The Breed History
This is one of the oldest terrier breeds, possibly two centuries old. They may be related to Airedale Terrier, Wheaten Terrier and the Irish Wolfhound. The wire-haired Black and Tan Terrier may have been the primary breed ancestor. Early records originated in County Cork, Ireland. AKC recognition occurred in 1885.
Breeding for Function
They served as a small game hunter, for vermin control, dry and wet retrieving, guard dog, war dog (messenger, sentinel), police dog, and were sometimes even used for large game hunting. Today, they are primarily found in family pet roles. Speed and agility are retained.
Height at Withers: 18" (45.5 cm)
Weight: female 25 lb (11 kg), male 27 lb (12 kg)
Coat: A rich red color, though it can be as light as wheaten (is the standard). Puppies are sometimes born with some black hair but as they mature, the normal red color takes over. The wiry dense hairs overlay a fine undercoat of soft, short, lighter hair. The coat is harshest over the topline. They require moderate grooming but bathing needs are minimal. The dog needs stripping once to twice yearly.
Longevity: 14-15 years
Points of Conformation: Though a terrier, the breed is more similar to the Irish wolfhound type in their overall lithe conformation than the typical stocky, short-legged terrier. The skull is long and narrow between the ears, they possess a minimal stop, and have a moderate beard and moustache which frame their large black nose. They have very bushy brows and the lips are black. Eyes are dark brown with an intense gaze, the ears are small and triangular in shape with moderate leather and the fold of the ear sits above skull level. The long neck is moderately muscled and not throaty. The thorax is deep and somewhat narrow. The topline is long and slightly arched only over the loin. The metatarsals and metacarpals are short, the tail is high set, and may be docked to three quarters of the length. Feet are compact, almost round, the nails dark and toes well arched. Limbs are long and straight boned, and not feathered. The gait is lively, animated and powerful.
Recognized Behavior Issues and Traits
Reported breed traits include: Loyal, high intelligence, high-spirited, fiery attitude, and always on guard. Adaptable, at home in city or rural environments, and enjoys children. Hardy; tolerates both warm and cold. They are playful and affectionate with family members, including children, but aggressive with other dogs and animals. Their tendency to have contempt of danger was the genesis to their nickname of "Red Devil". They may dig, and are considered only moderately trainable due to stubbornness. Early obedience and socialization are important for these dogs. They have moderate exercise needs. If off leash, they require a fenced enclosure.
Normal Physiologic Variations
Digital Hyperkeratosis (Corny Feet): An autosomal recessive disease of abnormal hardening and proliferation of the footpads. Affected dogs develop abnormal footpads around 6 months of age, which then fissure and crack, predisposing them to secondary infection.
Hip Dysplasia: Polygenically inherited trait causing degenerative joint disease and hip arthritis. Too few Irish Terriers have been screened to determine an accurate frequency.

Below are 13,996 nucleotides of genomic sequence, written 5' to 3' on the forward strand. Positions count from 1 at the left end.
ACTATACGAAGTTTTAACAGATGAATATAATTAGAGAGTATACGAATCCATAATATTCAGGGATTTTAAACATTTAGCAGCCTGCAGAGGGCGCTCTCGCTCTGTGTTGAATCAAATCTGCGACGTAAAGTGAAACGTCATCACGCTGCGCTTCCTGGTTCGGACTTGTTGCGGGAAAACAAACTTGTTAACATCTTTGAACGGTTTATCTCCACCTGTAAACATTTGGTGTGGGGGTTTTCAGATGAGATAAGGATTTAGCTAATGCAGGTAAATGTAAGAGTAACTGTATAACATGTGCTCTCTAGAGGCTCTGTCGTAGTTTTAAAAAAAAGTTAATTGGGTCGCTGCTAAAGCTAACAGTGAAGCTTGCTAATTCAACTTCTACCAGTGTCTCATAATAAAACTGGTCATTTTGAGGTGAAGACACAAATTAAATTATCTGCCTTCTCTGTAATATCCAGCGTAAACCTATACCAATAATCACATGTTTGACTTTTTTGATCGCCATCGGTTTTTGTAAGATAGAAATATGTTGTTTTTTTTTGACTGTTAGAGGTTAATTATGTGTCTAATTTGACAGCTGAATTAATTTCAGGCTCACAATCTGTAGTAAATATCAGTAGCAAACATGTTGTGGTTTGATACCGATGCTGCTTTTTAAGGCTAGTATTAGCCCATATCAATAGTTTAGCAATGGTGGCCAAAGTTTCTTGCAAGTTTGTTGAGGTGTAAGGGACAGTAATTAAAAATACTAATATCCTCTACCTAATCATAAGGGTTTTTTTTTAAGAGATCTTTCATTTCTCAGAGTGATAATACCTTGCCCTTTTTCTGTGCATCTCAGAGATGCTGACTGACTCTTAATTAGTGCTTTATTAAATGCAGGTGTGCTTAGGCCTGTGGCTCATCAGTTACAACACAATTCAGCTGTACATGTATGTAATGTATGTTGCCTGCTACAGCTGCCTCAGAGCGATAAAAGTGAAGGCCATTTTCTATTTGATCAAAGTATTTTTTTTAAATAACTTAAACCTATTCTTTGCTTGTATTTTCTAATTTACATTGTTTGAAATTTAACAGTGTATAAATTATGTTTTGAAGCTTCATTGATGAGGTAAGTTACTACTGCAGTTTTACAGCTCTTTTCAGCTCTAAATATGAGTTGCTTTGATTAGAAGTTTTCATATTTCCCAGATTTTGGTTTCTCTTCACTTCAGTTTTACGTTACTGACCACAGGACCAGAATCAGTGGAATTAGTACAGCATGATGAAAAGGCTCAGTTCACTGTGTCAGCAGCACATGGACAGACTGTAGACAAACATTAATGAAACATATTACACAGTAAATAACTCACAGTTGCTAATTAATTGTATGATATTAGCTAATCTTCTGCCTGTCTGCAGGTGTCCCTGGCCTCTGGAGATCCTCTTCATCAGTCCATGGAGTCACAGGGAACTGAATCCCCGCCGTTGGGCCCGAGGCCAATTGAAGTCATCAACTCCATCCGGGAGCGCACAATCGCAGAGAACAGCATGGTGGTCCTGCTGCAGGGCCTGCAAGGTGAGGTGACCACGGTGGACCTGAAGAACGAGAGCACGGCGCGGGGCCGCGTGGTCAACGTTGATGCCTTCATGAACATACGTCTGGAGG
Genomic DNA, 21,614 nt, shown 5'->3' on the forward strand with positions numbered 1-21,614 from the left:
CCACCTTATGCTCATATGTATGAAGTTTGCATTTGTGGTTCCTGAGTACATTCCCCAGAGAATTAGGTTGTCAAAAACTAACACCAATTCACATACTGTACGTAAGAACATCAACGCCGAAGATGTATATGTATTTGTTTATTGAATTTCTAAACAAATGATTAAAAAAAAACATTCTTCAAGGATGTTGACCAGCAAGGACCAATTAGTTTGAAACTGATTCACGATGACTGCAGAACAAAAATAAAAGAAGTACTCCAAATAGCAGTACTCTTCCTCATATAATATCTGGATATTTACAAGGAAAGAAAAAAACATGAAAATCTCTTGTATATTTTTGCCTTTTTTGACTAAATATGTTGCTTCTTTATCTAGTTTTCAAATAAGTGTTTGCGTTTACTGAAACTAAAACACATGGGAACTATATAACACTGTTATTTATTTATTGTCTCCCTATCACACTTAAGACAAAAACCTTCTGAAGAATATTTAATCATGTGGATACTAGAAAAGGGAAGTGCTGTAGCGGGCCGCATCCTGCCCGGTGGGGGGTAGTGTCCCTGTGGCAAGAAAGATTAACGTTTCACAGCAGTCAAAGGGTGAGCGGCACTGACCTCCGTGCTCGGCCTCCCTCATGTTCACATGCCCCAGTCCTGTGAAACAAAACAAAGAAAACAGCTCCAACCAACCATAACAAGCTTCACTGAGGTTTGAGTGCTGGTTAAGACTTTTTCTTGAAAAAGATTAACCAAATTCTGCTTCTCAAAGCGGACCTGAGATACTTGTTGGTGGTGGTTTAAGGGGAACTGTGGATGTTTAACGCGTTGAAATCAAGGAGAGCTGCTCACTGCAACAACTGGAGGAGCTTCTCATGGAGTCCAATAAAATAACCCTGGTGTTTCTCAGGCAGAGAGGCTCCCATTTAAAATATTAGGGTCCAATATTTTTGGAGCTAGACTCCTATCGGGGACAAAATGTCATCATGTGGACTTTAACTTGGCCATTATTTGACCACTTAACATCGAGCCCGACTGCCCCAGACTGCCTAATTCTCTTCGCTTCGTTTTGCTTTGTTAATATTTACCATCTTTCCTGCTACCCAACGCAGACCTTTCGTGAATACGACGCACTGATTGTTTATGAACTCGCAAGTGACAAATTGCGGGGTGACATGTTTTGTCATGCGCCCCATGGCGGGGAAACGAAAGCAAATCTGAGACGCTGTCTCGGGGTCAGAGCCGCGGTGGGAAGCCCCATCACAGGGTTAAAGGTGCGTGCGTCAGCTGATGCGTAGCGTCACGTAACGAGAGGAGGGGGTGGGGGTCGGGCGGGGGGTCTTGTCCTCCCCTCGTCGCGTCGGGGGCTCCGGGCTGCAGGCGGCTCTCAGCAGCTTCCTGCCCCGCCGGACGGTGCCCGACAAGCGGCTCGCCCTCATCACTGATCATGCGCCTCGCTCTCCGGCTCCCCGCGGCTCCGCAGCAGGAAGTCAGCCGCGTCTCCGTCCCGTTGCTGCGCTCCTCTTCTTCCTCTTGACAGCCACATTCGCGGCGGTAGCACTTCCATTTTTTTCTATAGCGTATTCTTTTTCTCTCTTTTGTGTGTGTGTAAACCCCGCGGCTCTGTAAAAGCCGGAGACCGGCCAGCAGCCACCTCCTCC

Patella Luxation: Polygenically inherited laxity of patellar ligaments, causing luxation, lameness, and later degenerative joint disease. Treat surgically if causing clinical signs. Too few Irish Terriers have been screened by OFA to determine an accurate frequency.
Elbow Dysplasia: Polygenically inherited trait causing elbow arthritis. Too few Irish Terriers have been screened by OFA to determine an accurate frequency.
Muscular Dystrophy/Myopathy: A rare, fatal, X-linked muscular dystrophy affecting primarily male Irish Terriers. This is a dystrophin deficient form of muscular dystrophy. There is no genetic test for female carriers.
Hypothyroidism: Inherited autoimmune thyroiditis. 6.1% positive for thyroid auto-antibodies based on testing at Michigan State University. (Ave. for all breeds is 7.5%).
Cystinuria/Cystine Bladder Stones: Irish Terriers have an increased risk for developing cystine bladder stones. Caused by an errorin cystine metabolism. Treat with surgical removal and life-long medical therapy. Unknown mode of inheritance in this breed.
Progressive Retinal Atrophy (PRA): Progressive degeneration of the retina, eventually causing blindness. Typical age of onset is between 2 to 5 years. Presumed autosomal recessive inheritance. Too few Irish Terriers have been CERF eye examined to determine an accurate frequency in the breed.
Distichiasis, Persistent Pupillary Membranes, and Cataracts are reported by CERF, but too few Irish Terriers have been CERF eye examined to determine an accurate frequency.
Cryptorchidism, Degenerative Myelopathy, Microphthalmia, and Uveodermatological Syndrome are reported.
Isolated Case Studies
Tests of Genotype: none
Tests of Phenotype: Recommend patella evaluation, hip and elbow radiographs, CERF eye examination, thyroid profile including autoantibodies, and cardiac examination.
- Breed name synonyms: Irish Red Terrier
- Registries: AKC, UKC, CKC, KCGB (Kennel Club of Great Britain), ANKC (Australian National Kennel Club), NKC (National Kennel Club)
- AKC rank (year 2008): 130 (182 dogs registered)
- Internet resources: Irish Terrier Club of America: www.itca.info/
U.K. Irish Terrier Association: www.irishterrierassociation.co.uk
The Irish Terrier Association of Canada: www.dogbiz.com/itac/index.html
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